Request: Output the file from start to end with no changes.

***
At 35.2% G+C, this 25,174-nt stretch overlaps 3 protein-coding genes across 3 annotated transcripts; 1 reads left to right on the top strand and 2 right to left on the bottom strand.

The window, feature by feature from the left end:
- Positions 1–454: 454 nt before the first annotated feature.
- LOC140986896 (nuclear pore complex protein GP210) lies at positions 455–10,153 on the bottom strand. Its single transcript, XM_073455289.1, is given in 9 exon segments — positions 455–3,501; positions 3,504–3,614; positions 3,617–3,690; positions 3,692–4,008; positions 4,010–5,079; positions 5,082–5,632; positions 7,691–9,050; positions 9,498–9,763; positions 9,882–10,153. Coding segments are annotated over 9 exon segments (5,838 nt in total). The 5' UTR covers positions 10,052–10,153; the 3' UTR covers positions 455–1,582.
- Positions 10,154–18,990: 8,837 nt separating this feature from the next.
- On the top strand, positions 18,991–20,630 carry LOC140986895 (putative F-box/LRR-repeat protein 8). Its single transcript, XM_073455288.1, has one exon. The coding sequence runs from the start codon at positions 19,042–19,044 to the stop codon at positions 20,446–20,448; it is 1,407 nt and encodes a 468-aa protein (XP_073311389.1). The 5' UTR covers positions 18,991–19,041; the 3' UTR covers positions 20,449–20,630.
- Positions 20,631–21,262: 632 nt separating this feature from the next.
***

At 35.2% G+C, this 25,174-nt stretch overlaps 3 protein-coding genes across 3 annotated transcripts; 1 reads left to right on the top strand and 2 right to left on the bottom strand.

The window, feature by feature from the left end:
- Positions 1–454: 454 nt before the first annotated feature.
- LOC140986896 (nuclear pore complex protein GP210) lies at positions 455–10,153 on the bottom strand. Its single transcript, XM_073455289.1, is given in 9 exon segments — positions 455–3,501; positions 3,504–3,614; positions 3,617–3,690; positions 3,692–4,008; positions 4,010–5,079; positions 5,082–5,632; positions 7,691–9,050; positions 9,498–9,763; positions 9,882–10,153. Coding segments are annotated over 9 exon segments (5,838 nt in total). The 5' UTR covers positions 10,052–10,153; the 3' UTR covers positions 455–1,582.
- Positions 10,154–18,990: 8,837 nt separating this feature from the next.
- On the top strand, positions 18,991–20,630 carry LOC140986895 (putative F-box/LRR-repeat protein 8). Its single transcript, XM_073455288.1, has one exon. The coding sequence runs from the start codon at positions 19,042–19,044 to the stop codon at positions 20,446–20,448; it is 1,407 nt and encodes a 468-aa protein (XP_073311389.1). The 5' UTR covers positions 18,991–19,041; the 3' UTR covers positions 20,449–20,630.
- Positions 20,631–21,262: 632 nt separating this feature from the next.